A UW Medicine cardiologist has created a one-of-a-kind simulator that uses diagnostic imaging of patients' hearts instead of drawings.
What looks like a futuristic fishing rod helps cardiologists see what’s malfunctioning in a patient’s heart. It’s a diagnostic called transesophageal echocardiography. Doctors maneuver the flexible probe down a patient’s esophagus until its tip is adjacent to the heart. The resulting ultrasound visualization looks much like a black-and-white movie on a TV with poor reception, but nevertheless holds clues to the patient’s condition, its severity, and how to treat it.
One of these diagnostic probes – the only one in the world, in fact – represents a technological leap forward. It’s a simulator used to train cardiology fellows and anesthesiology residents at the University of Washington School of Medicine.
“TEE simulators are commercially available, but they use artificial images – drawings. This is the only one with real patient images,” said Florence Sheehan, who directs UW Medicine’s cardiovascular research and training.
Florence Sheehan shows how the TEE probe's tip can be flexed in multiple orientations.
Sheehan has led development of this simulator, which, like other others, helps trainees learn without the pressure of a real-time procedure.
[Watch a brief video of Sheehan demoing the simulator.]
“Real patient images are important because if you only look at an artist’s rendering, you can’t appreciate everything else that an image reveals. For example, the ultrasound modality creates visual artifacts that aren’t meaningful and can be misleading. You have to learn how to distinguish those from an actual pathology,” she said.
“The other main consideration is that the image can provide a lot of helpful anatomic information beyond the heart structure you’re focused on. Drawings may not have all that detail.”
On a monitor Sheehan displays a 3D image of a patient’s left atrial appendage, which is important to examine for blood clots that might cause a stroke. This appendage can be differently shaped – smooth or like a piece of cauliflower, she said. Real patient images would include these variances, but if the simulator shows only “cartoons,” as Sheehan calls them, trainees will see a single, simplified image.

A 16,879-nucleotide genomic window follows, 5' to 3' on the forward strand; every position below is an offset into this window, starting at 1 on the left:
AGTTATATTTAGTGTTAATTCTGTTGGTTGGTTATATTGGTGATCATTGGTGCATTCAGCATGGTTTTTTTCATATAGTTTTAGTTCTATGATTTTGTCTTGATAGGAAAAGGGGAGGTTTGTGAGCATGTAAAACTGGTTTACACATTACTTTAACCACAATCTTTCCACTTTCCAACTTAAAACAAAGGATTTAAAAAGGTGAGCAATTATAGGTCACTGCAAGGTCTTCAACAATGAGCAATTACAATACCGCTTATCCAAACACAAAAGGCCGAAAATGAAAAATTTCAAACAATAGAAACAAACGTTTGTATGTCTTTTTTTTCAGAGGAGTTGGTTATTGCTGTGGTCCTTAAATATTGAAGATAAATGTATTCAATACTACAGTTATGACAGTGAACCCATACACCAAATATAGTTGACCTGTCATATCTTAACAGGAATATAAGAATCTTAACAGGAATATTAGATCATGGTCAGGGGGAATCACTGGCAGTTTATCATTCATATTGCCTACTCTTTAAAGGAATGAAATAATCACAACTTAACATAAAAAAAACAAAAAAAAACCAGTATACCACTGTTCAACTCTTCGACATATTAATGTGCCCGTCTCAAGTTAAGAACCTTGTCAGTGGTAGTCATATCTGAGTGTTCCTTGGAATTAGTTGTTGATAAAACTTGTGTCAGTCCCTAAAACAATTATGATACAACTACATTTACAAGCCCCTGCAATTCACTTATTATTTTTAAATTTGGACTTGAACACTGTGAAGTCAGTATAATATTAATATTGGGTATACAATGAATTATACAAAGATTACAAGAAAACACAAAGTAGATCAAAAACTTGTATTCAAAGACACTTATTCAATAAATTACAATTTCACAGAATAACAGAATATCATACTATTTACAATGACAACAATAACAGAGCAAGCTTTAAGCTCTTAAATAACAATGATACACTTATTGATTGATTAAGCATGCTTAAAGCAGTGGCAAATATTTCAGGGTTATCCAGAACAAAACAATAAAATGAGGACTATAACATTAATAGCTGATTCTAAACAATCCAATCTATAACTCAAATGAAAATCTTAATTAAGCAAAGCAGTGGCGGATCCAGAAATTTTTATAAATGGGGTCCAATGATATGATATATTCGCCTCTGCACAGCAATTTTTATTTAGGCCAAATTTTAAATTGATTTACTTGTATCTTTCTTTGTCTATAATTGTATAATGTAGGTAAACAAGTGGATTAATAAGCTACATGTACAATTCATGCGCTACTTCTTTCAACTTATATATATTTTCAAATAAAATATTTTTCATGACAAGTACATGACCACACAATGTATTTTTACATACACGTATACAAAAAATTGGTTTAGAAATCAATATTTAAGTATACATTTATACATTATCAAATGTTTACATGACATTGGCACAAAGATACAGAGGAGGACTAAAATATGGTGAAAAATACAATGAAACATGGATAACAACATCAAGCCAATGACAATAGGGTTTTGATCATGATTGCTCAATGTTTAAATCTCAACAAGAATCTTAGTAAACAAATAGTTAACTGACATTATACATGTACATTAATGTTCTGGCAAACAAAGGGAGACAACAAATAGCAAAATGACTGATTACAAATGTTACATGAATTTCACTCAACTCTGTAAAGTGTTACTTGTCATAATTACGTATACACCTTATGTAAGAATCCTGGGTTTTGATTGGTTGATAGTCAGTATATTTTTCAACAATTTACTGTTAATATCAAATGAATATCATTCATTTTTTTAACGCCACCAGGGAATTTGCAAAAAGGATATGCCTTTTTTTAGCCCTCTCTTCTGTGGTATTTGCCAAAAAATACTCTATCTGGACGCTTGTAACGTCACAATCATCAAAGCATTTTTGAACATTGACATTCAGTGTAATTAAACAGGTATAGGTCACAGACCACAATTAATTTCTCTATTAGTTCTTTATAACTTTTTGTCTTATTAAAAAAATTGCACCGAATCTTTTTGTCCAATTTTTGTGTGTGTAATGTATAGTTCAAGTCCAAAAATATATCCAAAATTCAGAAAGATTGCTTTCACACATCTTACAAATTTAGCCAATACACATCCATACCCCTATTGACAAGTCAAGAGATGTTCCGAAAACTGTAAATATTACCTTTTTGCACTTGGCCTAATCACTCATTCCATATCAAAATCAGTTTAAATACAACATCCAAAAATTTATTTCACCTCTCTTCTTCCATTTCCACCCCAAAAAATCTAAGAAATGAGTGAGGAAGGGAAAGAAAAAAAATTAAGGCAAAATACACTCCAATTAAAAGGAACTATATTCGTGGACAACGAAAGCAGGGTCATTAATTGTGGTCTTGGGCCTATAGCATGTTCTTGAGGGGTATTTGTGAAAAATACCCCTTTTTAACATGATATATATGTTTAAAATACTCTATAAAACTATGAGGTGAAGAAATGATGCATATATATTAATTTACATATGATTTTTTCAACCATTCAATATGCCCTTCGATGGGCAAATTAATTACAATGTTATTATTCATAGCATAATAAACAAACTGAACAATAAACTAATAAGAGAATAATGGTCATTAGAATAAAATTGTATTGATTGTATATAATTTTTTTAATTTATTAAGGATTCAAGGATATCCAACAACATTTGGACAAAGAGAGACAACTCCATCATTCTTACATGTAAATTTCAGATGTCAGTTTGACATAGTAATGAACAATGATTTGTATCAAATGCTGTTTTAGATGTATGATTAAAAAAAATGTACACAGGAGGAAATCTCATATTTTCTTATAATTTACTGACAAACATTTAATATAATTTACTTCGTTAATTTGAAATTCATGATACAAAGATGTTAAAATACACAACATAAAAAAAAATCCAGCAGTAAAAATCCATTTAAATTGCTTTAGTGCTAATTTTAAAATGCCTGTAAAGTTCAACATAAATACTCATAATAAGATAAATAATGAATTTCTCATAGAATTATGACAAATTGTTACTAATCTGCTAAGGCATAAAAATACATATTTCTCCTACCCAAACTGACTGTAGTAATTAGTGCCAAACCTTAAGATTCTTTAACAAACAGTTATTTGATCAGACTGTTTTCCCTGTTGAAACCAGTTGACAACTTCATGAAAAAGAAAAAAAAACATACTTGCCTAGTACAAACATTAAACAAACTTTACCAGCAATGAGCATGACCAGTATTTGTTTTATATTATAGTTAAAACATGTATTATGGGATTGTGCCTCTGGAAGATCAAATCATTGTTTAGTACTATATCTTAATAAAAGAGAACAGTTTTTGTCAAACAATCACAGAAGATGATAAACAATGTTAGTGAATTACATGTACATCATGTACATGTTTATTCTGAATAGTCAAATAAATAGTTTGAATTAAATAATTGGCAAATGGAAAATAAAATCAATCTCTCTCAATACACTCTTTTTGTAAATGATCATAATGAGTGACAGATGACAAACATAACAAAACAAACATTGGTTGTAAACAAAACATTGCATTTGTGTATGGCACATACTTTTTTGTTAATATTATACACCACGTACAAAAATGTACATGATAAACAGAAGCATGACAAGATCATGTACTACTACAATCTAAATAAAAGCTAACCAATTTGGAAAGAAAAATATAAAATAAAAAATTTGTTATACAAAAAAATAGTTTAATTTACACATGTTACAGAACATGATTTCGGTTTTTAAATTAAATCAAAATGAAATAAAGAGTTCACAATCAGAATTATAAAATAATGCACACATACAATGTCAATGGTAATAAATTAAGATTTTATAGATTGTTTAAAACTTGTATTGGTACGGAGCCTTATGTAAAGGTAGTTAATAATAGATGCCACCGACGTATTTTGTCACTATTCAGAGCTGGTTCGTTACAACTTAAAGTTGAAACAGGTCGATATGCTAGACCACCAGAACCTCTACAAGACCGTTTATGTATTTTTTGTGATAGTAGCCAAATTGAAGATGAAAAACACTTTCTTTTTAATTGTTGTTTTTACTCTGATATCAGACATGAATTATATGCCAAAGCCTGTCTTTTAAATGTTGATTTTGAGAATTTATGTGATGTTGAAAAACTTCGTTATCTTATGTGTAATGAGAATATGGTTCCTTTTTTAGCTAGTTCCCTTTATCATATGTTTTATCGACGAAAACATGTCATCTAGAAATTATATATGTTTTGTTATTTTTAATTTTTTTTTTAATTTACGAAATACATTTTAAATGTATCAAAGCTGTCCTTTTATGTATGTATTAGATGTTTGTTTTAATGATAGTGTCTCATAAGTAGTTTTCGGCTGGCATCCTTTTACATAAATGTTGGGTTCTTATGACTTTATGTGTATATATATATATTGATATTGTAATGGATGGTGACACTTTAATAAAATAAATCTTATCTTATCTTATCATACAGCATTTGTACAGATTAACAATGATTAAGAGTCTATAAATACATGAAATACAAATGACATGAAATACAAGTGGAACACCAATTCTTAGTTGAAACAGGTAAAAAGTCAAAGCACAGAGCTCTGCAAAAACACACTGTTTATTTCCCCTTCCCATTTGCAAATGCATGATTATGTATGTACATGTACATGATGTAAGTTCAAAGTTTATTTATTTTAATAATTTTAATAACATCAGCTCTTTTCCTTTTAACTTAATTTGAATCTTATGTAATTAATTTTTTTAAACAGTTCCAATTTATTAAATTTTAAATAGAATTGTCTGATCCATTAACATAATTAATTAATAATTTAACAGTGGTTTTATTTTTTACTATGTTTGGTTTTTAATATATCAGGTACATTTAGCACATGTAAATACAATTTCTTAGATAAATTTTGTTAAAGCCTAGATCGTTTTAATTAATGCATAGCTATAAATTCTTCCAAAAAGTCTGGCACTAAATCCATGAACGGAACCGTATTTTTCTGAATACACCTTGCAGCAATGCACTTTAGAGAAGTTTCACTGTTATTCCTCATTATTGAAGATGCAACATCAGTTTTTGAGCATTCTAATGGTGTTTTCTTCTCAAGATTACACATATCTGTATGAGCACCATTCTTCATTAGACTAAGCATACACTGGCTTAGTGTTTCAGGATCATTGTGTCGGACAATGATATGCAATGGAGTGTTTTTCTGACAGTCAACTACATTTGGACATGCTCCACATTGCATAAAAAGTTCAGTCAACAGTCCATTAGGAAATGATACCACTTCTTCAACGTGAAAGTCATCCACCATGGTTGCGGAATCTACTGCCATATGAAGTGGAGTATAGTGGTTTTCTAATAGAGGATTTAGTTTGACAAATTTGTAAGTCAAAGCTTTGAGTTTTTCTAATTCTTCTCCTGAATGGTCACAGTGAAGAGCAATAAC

Seven cases have so far been loaded into the teaching module’s software; those patients signed consent forms to allow use of their images. There’s tedious digital handiwork needed to ensure that that the probe’s location and orientation, in the simulated patient, yields the appropriate corresponding heart image. But the work is worth it, Sheehan said, because each case gives trainees more useful context to reference when they scan real patients.
The simulator’s development began with a grant from the American Heart Association. Sheehan also credits Larry Nguyen, a UW alum whose Seattle-area company, Summit Imaging, donated time and technical expertise at a pivotal point.
The simulator is intellectual property that belongs to the UW. Sheehan has licensed it and is leading future development under the mantle of her own company, Sheehan Medical LLC.
-- Brian Donohue, 206.543.7856, firstname.lastname@example.org